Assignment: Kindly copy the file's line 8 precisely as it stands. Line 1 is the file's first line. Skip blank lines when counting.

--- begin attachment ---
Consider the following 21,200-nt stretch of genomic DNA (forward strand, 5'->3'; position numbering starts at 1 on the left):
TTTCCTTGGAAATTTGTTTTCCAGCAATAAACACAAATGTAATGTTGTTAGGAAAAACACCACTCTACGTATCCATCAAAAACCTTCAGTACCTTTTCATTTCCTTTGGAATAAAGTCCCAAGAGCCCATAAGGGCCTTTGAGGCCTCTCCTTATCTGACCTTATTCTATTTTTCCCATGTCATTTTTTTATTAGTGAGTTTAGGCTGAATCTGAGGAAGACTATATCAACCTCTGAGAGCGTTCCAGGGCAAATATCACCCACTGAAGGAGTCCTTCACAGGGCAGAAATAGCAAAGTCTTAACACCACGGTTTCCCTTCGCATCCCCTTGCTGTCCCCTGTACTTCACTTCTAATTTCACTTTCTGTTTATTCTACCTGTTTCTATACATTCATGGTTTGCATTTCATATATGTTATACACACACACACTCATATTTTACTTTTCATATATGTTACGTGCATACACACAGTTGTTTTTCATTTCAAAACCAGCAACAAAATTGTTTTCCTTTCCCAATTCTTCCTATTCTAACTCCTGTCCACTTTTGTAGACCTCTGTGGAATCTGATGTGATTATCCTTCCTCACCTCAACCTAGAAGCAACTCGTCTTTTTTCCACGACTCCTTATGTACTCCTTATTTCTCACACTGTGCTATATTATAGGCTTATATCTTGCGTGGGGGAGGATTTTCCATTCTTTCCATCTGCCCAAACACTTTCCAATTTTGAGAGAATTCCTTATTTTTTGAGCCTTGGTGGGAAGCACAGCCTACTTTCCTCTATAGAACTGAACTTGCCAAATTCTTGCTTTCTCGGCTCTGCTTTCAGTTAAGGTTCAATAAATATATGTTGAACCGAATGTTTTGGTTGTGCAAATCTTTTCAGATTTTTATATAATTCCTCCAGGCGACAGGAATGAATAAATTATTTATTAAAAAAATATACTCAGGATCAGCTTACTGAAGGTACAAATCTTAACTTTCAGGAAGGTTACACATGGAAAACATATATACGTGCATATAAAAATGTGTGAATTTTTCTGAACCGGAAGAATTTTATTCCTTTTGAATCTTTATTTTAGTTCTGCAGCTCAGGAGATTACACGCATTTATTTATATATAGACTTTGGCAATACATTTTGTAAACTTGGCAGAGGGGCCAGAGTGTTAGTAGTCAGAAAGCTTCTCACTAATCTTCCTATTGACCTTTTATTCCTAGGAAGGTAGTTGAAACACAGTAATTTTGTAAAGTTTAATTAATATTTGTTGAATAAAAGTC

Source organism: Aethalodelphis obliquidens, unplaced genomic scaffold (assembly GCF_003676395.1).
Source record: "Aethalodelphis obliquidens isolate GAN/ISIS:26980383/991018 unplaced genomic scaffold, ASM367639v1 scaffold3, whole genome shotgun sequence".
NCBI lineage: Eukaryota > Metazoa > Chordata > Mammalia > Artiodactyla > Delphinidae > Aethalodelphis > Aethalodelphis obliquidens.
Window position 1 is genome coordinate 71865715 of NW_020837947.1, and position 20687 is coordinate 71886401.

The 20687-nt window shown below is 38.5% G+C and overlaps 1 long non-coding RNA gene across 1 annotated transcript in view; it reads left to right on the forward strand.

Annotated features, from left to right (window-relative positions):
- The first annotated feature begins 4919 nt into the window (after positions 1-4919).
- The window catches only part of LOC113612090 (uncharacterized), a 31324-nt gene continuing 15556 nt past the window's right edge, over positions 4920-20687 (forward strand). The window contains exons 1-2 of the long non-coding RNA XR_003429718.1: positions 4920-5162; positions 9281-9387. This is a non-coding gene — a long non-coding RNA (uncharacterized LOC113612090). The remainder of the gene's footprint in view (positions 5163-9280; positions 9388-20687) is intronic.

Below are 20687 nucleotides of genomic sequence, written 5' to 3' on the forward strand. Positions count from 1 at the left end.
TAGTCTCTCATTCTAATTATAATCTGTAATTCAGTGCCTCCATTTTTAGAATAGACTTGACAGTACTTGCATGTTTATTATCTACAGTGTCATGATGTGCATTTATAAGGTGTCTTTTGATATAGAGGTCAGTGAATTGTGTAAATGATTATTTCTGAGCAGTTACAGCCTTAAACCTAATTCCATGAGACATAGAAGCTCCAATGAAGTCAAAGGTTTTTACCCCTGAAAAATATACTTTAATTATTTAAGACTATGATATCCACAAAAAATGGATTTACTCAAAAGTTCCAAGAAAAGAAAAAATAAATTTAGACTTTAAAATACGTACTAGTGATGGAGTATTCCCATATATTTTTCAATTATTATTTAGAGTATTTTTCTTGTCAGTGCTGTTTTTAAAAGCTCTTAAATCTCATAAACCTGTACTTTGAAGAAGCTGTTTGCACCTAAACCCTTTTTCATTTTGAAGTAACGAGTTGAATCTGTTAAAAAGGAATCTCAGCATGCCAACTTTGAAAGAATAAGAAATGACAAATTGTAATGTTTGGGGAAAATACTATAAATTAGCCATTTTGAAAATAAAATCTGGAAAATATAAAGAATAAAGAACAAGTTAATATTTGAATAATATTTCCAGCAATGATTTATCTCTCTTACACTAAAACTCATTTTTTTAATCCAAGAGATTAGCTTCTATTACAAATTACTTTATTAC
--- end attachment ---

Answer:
Annotated features, from left to right (window-relative positions):